I have always done it by eye with a helper checking one side while I look at the other.  The way you are doing it must prevent any chipping and is probably 100% accurate and quicker.  Thanks for the pictures.  I will make it like Bill suggested because I don't have the machine you have. 


I was thinking that cutting a slot to catch one end of the clamp might make it easier to move and tighten down.....or maybe a screw that goes into the rail ate the location of the next spindle.  Again thanks for the picture, I can't believe I never tried to make one.

(post #122214, reply #13 of 22)

Never done a handrail...but it sounds like your idea of a screw to hold the jig at the next baluster location would serve the added function of marking the next location.


Be sure to use a clamp pad on the finished side of the handrail, not like Jon did.  :)


 


Whenever you are asked if you can do a job, tell'em "Certainly, I can!"  Then get busy and find out how to do it.  T. Roosevelt

I'm sorry, I thought you wanted it done the right way.

(post #122214, reply #14 of 22)

"Be sure to use a clamp pad on the finished side of the handrail, not like Jon did.  :)"


Ed,


Geez, there is a clamping pad clearly visible in the pics.  Also, one of the problems with referencing off a prior hole is tolerance stack-up.   For one or two, it won't much matter.  For 20 holes, if your off by a 1/32" on each, that's almost 3/4" !!!!


 


IMO, better to mark the railing with a pencil, and reference the centerline of where you want the the holes.


Jon


Edited 6/8/2004 12:52 pm ET by WorkshopJon

(post #122214, reply #15 of 22)

Oops.  I see it now.  At forst I thought that was part of the profile.  And really, I was just giving you a hard time...I thought those pics were a mockup with scrap wood so you could show the jig and the technique.


After I made the comment about the screw indexing the next baluster, I had second thoughts.  You're right about the dimension creep.


 


Whenever you are asked if you can do a job, tell'em "Certainly, I can!"  Then get busy and find out how to do it.  T. Roosevelt

I'm sorry, I thought you wanted it done the right way.

(post #122214, reply #16 of 22)

"I thought those pics were a mockup with scrap wood so you could show the jig and the technique."


Ed,


Actually, they were.  Had an extra 2' scrap left from the project.  Half the questions here come from DIY's or apprentices, and often a one shot deal.  Thought my experience would help.  Often the way the "PRO's" do stuff is not the BEST way, just the most efficient day to day.


Pro's have the time to learn.


Jon

(post #122214, reply #17 of 22)

Not exactly what you're after, but maybe it will give someone some ideas:

When I was doing a horizontal deck railing with 1x2 spindles I first made a simple template for drilling the holes in a 3-foot section, then made a template with a peg spaced one hole away from a piece of plastic that served as a router template for the rectangular spindle hole. For the stairs I used a different peg spacing and a slightly wider hole in the router template, then went at it with a dovetail bit.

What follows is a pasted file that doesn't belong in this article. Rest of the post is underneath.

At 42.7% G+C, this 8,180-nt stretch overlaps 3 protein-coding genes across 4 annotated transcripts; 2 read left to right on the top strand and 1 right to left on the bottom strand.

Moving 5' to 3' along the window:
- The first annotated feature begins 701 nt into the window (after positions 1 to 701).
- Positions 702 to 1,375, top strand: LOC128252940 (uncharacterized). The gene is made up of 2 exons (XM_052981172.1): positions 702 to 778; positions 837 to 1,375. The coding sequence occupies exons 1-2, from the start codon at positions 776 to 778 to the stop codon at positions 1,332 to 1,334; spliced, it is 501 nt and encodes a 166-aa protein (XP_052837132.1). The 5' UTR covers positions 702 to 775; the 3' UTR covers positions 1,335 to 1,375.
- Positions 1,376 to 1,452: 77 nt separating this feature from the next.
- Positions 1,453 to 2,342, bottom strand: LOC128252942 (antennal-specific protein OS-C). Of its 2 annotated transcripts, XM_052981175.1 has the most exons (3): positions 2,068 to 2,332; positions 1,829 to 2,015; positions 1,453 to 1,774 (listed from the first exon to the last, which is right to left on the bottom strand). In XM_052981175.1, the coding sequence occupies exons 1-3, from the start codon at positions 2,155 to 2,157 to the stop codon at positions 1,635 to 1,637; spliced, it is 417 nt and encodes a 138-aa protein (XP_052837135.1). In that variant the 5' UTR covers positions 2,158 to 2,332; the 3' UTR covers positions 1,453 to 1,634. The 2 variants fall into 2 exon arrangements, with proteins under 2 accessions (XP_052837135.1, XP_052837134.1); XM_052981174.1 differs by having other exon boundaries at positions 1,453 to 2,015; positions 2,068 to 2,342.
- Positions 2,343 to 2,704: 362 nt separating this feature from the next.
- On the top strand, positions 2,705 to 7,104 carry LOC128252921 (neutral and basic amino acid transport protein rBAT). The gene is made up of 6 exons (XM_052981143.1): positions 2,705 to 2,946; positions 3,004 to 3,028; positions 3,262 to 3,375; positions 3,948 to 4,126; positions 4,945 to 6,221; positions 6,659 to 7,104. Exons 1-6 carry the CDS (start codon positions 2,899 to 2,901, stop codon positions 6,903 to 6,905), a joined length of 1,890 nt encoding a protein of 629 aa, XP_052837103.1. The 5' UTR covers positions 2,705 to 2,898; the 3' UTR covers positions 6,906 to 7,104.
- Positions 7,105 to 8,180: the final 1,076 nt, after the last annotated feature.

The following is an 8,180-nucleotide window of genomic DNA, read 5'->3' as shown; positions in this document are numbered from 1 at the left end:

Of all the preposterous assumptions of humanity over humanity, nothing exceeds most of the criticisms made on the habits of the poor by the well-housed, well-warmed, and well-fed.  --Herman Melville

(post #122214, reply #19 of 22)

We, also, make one similar to Jon's and with Bill's method. We make our guide exactly the size of the squared rail bottom, then screw two ply "keepers" with registration notches, one on each side. No side play. We also use clamps with big cushy pads on the top. When you're trying to make money you've got to have speed and accuracy. Sure makes 30 balusters in one rail go in easier<G>

Don't worry, we can fix that later!

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Chapel Hill, NC

 

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(post #122214, reply #20 of 22)

"When you're trying to make money you've got to have speed and accuracy"


Billy,


Well said.  Both are important.You use the tools you have available.  Sometimes they ain't pretty, sometimes they are.


Jon

(post #122214, reply #21 of 22)

All,


I know this was not my post to start but thanks for all the info.  I've been doing a rail system a week for years now and I just wish I had this info years ago. 


Thanks to all

(post #122214, reply #22 of 22)

Actually, if one ever needs to guide a tap into a hole, something fabbed up similarly works real good too.


Jon

(post #122214, reply #18 of 22)

don't get me wrong, it's a cool way to do it. I have already had no choice but to vee notch a jorgenson handscrew and clamp a 4'' pc. of 3/4'' I.D. pipe as a drill bushing, and clamp the whole schmear to the rail..my balusters were 13/4 sq..with a 3/4 dowel in each end.


whatever gets the job done in a pinch..btw, it worked a lot better than I thought it would..the 3/4" multispur tracked real well.


 


Spheramid Enterprises Architectural Woodworks


Repairs, Remodeling, Restorations. 


 


 

www.richmondrenovationsandrestoration.com